By Caprice Coleman
Last week we talked about mental awareness and how impact could cause harm without us knowing. This week I want to take the same approach with a different outcome.
I bought a bicycle a while back. Actually, because my family wanted to start riding bikes, I had to buy four bikes at once. I didn't want to buy them all brand new, so I found a guy on Craigslist not too far away who sold used bikes. I went to his home and purchased four of them.
The bike that I'd gotten for myself looked cool and had shocks. He'd given me a good deal because it needed professional adjustments that would cost him too much to make a profit, but he assured me that the basic mechanics were fine.
While going for rides with my family, the chain would skip if I pedaled too fast, the gears wouldn't change correctly, and the shocks were seized.
I couldn’t complain because you get what you pay for. The bike looked cool, but it made me hot with frustration trying to work with it. However, over time it didn't bother me as much and I had gotten used to its ways.
I took the bike out one evening and rode around my community. I remember going up a steep hill and, like normal, the chain began to skip. I pushed through it because I knew on my way back the same hill would be fun riding down.
While on my way back, I rode down the hill and passed over a bridge. The street was busy. I had traffic to my left and woods to my right, and I was forced onto the sidewalk.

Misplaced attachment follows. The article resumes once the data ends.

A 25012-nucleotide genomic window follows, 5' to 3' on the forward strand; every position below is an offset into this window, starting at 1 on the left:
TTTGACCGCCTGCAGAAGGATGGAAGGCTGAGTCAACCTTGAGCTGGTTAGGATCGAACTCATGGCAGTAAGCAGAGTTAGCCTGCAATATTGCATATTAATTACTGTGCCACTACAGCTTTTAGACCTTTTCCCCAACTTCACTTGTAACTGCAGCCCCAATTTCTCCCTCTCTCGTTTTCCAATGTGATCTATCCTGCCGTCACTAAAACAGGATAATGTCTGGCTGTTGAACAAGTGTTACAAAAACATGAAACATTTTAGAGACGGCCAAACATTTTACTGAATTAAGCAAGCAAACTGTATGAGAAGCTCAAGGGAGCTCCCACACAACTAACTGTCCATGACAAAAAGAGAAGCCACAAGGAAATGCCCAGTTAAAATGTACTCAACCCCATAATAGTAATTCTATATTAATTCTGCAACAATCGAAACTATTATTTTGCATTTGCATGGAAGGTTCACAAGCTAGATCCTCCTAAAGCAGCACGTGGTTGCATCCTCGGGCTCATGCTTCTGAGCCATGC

In my foresight, I saw a huge pothole in the sidewalk. This pothole was unavoidable; the only thing I could do was brace for the impact that was just a couple seconds away. I had already calculated being thrown off the bike, breaking a wrist or arm, and of course trying to protect my face with a tuck and roll if possible.
The impact was sudden, hard, and fast. BOOM!
I braced, and the next thing I know … it was over. Just like that, the impact that I prepared for did not do what I thought it would. I was so shocked that I began to move my fingers and toes to make sure I wasn't knocked out and imagining this stuff. Nothing was wrong.
I kept riding the bike and began to notice that as I went over bumps, I could feel the shocks start to give, my chain no longer skipped, and the gears worked! The pothole had hit the bike hard enough to unseize the shocks and tighten the chain. This bike that I had gotten for around $30 was working way past it's value!
I thought about this and asked myself how this situation applied to me in life. I realize sometimes it takes a life pothole to cause us to dig deep within ourselves and pull out what's always been there, making us better than we've been in a long time.
These situations can cause us to use the potential that's been seized because of unuse and getting used to getting by. We sometimes forget about the ideas we once entertained but had let go because they seemed out of reach or putting time into them didn’t guarantee a return or profit.
Sometimes circumstances happen that are out of our control, but the result isn't always negative. Such circumstances have resulted in people becoming self-made millionaires.
The bike lasted me a long time, and I ended up giving it to my son when he outgrew his.
All impact isn't bad, and sometimes it takes an impact to catapult you to your destiny.
Just something to think about. I call it a dose of Colemanism.
Caprice Coleman is ROH’s color analyst and has been wrestling for more than 20 years. He also is an ordained minister and motivational speaker. A Dose of Colemanism appears every Thursday.